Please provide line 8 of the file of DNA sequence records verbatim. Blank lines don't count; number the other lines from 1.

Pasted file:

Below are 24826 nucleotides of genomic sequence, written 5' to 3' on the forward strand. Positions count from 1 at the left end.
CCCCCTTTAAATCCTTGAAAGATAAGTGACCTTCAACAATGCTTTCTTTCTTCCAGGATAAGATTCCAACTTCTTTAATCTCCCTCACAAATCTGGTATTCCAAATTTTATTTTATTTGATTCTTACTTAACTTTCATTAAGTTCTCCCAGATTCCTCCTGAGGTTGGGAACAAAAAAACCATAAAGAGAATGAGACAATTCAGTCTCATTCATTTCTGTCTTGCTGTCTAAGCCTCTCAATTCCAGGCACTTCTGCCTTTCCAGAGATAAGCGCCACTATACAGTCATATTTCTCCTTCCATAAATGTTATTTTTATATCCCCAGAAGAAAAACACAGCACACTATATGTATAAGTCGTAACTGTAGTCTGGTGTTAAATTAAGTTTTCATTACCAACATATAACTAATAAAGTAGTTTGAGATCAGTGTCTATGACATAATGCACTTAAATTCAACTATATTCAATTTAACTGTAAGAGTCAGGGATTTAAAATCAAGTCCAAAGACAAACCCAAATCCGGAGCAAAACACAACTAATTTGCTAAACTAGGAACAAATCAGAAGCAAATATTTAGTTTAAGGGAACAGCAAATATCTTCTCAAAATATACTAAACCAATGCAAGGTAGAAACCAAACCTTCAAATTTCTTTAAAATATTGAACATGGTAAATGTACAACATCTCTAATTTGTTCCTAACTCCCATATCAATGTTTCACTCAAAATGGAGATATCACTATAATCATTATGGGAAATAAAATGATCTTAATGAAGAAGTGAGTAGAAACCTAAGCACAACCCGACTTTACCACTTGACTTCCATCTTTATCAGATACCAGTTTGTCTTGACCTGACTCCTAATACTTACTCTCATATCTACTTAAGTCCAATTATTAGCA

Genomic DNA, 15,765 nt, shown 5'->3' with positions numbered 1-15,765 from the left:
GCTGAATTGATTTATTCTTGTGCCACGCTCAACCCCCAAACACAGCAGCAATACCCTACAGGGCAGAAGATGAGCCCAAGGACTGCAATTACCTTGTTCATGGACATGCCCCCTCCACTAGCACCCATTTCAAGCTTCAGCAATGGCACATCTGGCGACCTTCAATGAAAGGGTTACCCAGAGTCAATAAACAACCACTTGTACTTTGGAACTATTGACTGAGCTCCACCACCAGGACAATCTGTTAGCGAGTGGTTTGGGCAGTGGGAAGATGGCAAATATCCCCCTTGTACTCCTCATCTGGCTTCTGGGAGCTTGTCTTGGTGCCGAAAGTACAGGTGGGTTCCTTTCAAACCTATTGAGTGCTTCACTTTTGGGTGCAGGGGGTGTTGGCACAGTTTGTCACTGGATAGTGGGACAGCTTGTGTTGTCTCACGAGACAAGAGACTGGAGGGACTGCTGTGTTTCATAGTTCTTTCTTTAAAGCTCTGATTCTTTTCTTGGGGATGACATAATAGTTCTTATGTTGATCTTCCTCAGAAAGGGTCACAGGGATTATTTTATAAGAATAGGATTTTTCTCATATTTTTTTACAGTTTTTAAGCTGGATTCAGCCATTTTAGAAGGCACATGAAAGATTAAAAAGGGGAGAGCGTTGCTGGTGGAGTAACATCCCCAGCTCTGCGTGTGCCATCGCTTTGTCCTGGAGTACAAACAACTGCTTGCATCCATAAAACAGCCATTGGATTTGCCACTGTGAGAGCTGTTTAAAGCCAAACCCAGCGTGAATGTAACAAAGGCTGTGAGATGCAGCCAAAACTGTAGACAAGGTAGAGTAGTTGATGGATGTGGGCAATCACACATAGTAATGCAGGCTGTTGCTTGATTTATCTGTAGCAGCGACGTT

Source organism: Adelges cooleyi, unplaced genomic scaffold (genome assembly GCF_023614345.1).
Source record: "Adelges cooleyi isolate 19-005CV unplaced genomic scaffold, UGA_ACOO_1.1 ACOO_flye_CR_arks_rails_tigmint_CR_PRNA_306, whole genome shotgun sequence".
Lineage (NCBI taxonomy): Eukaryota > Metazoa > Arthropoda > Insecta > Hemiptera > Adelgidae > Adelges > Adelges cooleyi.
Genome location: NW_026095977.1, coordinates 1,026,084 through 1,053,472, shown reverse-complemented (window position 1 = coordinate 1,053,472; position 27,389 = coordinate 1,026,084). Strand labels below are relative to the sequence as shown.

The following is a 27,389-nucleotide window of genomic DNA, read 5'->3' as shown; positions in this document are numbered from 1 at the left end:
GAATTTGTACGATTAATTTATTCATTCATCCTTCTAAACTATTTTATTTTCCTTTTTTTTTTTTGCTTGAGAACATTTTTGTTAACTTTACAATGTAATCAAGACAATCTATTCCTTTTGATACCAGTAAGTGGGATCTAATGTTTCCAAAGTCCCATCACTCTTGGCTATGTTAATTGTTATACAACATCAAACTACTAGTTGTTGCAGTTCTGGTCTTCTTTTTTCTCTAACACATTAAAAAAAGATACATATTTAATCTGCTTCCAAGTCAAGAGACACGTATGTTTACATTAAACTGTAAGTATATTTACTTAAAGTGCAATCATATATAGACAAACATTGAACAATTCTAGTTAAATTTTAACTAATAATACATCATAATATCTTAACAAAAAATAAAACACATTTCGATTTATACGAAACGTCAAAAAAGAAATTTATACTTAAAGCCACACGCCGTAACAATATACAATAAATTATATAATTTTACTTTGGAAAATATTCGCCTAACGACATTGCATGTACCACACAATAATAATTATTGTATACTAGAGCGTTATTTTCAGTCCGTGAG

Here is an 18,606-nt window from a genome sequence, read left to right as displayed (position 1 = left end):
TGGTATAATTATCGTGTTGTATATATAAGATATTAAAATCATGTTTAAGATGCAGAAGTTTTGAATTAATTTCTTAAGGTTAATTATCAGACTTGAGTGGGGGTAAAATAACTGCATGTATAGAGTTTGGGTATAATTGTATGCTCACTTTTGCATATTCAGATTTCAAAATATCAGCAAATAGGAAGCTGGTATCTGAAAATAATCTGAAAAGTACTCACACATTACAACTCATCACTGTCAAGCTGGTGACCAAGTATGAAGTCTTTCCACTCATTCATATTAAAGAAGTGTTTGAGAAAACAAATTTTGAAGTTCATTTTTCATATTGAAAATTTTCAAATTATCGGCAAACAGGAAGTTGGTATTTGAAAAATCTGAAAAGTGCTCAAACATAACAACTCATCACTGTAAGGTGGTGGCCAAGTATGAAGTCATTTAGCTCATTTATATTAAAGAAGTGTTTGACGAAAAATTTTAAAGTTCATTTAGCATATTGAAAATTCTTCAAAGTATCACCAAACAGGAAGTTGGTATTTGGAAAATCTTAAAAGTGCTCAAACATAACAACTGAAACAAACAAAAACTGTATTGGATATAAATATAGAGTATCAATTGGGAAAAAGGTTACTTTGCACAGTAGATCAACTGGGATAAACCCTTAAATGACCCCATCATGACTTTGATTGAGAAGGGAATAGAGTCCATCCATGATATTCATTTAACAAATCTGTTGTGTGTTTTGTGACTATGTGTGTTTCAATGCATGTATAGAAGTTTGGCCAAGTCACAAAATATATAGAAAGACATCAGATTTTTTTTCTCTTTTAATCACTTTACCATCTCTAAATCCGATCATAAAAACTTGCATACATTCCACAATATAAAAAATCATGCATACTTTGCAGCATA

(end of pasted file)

Genome location: NW_026095977.1, coordinates 1,026,084 through 1,053,472, shown reverse-complemented (window position 1 = coordinate 1,053,472; position 27,389 = coordinate 1,026,084). Strand labels below are relative to the sequence as shown.